The Association's position was that the savings clause should be interpreted as having been intended to protect *5 teachers, including the special education teachers, against such unilateral extensions of their preexisting working hours and it sought a binding arbitrator's decision to that effect. The Board's position, as set forth in its Chancery Division complaint, was that the matter was "not arbitrable because it involves the hours of work of teachers" which the Board alone may decide and which decision it may not delegate in view of the terms of the education laws (Title 18A). The Chancery Division concluded that the matter was not arbitrable and entered a judgment restraining the Teachers Association from proceeding with the proposed arbitration before the American Arbitration Association. Before us the parties have agreed that the issue of arbitrability is now properly before the Court for its adjudication. The Association contends that the agreement, insofar as it bore on hours, clearly related to "the terms and conditions of employment" within the contemplation of N.J.S.A. 34:13A-5.3 and that its meaning or interpretation was clearly a proper subject for binding arbitration within the grievance procedures. On the other hand, the Board contends that the school laws precluded such arbitration and that, in any event, the dispute between the parties was one within the exclusive jurisdiction of the Commissioner of Education for his determination under N.J.S.A. 18A:6-9.
In addition to the foregoing there were two other grievances which related not to hours of employment but to compensation or salary. The agreement embodied Article XIV captioned "Professional Development Program." That article set forth that the purpose of the program was to encourage teachers to pursue further studies. A teacher could make application for 50% tuition reimbursement which would be reviewed by a committee and forwarded, with its recommendation, to the Superintendent for final action. Mr. Brodsky applied for reimbursement for two courses which he completed, one in "Community Analysis" and the other in "School Business Administration." His application was denied but after the Association *6 filed a grievance on his behalf, his application was reconsidered and he was reimbursed for one course but not the other. The internal grievance procedures having been exhausted, the Association sought arbitration, contending that the denial of reimbursement for one of the courses violated the terms of the agreement between the Board and the Association.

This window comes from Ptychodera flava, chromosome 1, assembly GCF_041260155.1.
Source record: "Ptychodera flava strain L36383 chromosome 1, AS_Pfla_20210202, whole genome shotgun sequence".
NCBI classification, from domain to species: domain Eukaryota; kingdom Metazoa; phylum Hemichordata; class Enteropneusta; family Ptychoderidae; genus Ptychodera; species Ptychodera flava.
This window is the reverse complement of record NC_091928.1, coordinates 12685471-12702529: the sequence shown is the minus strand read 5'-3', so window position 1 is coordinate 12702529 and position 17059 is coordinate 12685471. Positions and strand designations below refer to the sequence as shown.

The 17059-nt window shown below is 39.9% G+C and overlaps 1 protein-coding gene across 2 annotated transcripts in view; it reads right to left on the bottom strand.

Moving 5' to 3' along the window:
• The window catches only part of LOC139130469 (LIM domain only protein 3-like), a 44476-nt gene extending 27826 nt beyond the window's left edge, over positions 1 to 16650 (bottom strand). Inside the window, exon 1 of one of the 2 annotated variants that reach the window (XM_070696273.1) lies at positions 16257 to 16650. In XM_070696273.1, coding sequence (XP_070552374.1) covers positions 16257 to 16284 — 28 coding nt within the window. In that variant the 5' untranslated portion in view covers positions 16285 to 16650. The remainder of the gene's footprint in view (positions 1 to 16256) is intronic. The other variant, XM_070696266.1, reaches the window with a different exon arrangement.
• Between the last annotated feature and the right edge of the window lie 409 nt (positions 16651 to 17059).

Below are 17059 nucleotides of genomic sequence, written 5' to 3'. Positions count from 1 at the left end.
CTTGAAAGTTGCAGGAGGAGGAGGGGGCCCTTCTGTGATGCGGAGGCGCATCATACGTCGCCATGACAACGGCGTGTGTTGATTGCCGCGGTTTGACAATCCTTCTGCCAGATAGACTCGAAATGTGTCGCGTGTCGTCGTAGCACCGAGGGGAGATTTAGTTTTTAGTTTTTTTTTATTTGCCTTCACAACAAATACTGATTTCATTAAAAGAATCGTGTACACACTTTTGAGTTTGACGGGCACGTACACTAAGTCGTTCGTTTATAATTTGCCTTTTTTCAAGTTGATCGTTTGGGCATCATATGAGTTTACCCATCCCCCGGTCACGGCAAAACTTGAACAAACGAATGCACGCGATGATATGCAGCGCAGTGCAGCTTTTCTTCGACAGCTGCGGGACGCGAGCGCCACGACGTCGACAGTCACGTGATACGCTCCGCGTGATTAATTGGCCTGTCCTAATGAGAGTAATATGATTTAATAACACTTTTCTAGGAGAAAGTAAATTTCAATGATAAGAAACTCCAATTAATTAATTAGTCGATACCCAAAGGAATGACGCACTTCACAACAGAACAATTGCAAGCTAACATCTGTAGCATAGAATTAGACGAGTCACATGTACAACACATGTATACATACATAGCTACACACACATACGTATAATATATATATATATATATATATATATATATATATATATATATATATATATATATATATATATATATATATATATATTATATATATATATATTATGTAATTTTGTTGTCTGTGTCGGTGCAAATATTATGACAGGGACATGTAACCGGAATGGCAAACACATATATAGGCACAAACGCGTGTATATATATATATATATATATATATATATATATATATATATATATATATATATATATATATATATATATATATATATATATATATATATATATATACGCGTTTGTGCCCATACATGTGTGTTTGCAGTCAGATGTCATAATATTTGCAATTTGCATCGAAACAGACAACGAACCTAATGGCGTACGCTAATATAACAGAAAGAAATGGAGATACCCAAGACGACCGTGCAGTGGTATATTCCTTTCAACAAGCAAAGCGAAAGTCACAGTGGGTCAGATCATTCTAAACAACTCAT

The final grievance concerned Mr. Brodsky and the interpretation of the Teacher Salary Guide 1971-1972 which was embodied as an appendix in Article IX captioned "Teachers' Compensation." The schedule of compensation was based, in part, on formal levels of training under the headings, "Bachelor", "Masters" and "M.A. + 30." The agreement contained no definitions of the quoted headings. Mr. Brodsky applied for placement on the M.A. + 30 level but his application was denied. The Association filed a grievance on his behalf and, after unsuccessfully pursuing the internal grievance procedures, sought arbitration contending that on a proper interpretation of the agreement, Mr. Brodsky was entitled to be placed on the level he sought and that the matter was a proper subject for binding arbitration. Although the record before us is obscure, it may well be that the refusal to place Mr. Brodsky on the requested level was based on the Board's rejection of the course for which he was denied reimbursement. In any event, the Chancery Division ruled that neither the refusal to place Mr. Brodsky on the requested level nor the denial of reimbursement was an arbitrable matter and that consequently the Board was entitled to the restraints it sought.